By the time the country goes to the ballot box in the next Assembly election in 2021, Welsh Labour will have been in government in one guise or another for 23 years. Wales needs a change of government. Democracy and all its fruits cannot thrive without it.

So far we have seen 19 years of Labour Party rule, with the people and communities of Wales badly let down. Our educational attainment is behind countries like Vietnam and Slovakia, as evidenced best by the latest international PISA assessment and average earnings are almost 10% lower than the rest of the UK – with Welsh workers £41.80 worse off than Scottish workers every week and £49.90 worse off than English workers. And under Welsh Labour, one in seven people are currently languishing on waiting list for surgery compared to one in 14 in England. This is simply unacceptable and all on Labour's watch.

The Labour Party and Carwyn Jones have had plenty of time but sadly they've run out of ideas. It's time to Change Wales and we'll put the national interest first to ensure this is achieved. We need the best and brightest in Wales working together, not against each other. It’s time for a New Deal for Wales.

And #ChangeWales will set out an exciting new agenda for Wales with contributions from our Welsh Conservative Assembly Members. 

First up is Preseli Pembrokeshire AM, Paul Davies, on why we need to deliver an Autism Bill in Wales to ensure the needs of the 34,000-strong autism community are protected. 


An Autism Bill for Wales


This week marks World Autism Awareness Week. For many autism charities it’s a fantastic opportunity for schools, workplaces and individuals to take part in activities to raise money and awareness of autism.


There’s still a great deal of work to be done to help start addressing some of the many hurdles faced by Wales’ autism community.


Against this backdrop and whilst the topic of autism is high on the political agenda, we have an excellent opportunity to reiterate the case for primary legislation here in Wales to put services for people living with autism on a statutory footing.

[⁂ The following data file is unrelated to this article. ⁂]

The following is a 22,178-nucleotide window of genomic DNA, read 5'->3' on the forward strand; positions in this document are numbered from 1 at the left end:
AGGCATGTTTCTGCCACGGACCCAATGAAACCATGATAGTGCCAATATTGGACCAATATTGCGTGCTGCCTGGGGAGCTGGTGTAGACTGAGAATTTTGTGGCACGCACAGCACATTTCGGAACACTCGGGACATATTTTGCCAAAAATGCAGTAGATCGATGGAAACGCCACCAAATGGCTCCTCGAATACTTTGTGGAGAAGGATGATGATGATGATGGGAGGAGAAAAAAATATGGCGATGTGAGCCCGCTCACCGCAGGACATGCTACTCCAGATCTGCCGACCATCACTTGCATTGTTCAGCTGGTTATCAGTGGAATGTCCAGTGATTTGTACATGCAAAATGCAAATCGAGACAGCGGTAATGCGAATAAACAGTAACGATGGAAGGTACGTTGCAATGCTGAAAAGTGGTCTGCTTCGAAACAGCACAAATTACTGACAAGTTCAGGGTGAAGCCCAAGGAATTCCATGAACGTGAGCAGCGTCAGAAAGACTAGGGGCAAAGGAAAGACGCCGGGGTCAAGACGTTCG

Currently, despite Welsh Government action, many people living with autism simply do not have access to the services that they need. Children with autism are without appropriate education and assistance, both before and after the transition to adulthood and independence. Adults with autism are neglected and have limited support in finding employment and training opportunities.


It’s a worrying state of affairs, but the introduction of primary legislation is a step in the right direction as it will ensure that services for both children and adults are put on a statutory footing.


We have a fantastic opportunity to make this a reality.


I have been working with fellow Assembly Members, third sector organisations and people living with autism to draft a Bill to ensure that the needs of Wales’ 34,000-strong autism community are enshrined into law.


Indeed, I’ve just launched a second consultation to invite interested parties to have their say on the Bill in its current form. It’s been great to receive so much feedback to the initial consultation last year and I hope that I’ve been able to incorporate as many points as possible into the drafting of this Bill.


The whole process has enabled me to engage with people right across the country and hear their views on how autism services should be delivered across Wales.


If successful, this piece of legislation would mean that health boards and councils would be legally required to specify what services they need to deliver, as well as expanding upon the Welsh Government’s autism strategy. This Bill could ensure that there are clear pathways to diagnosis, and help staff dealing with people with autism to get the training they need.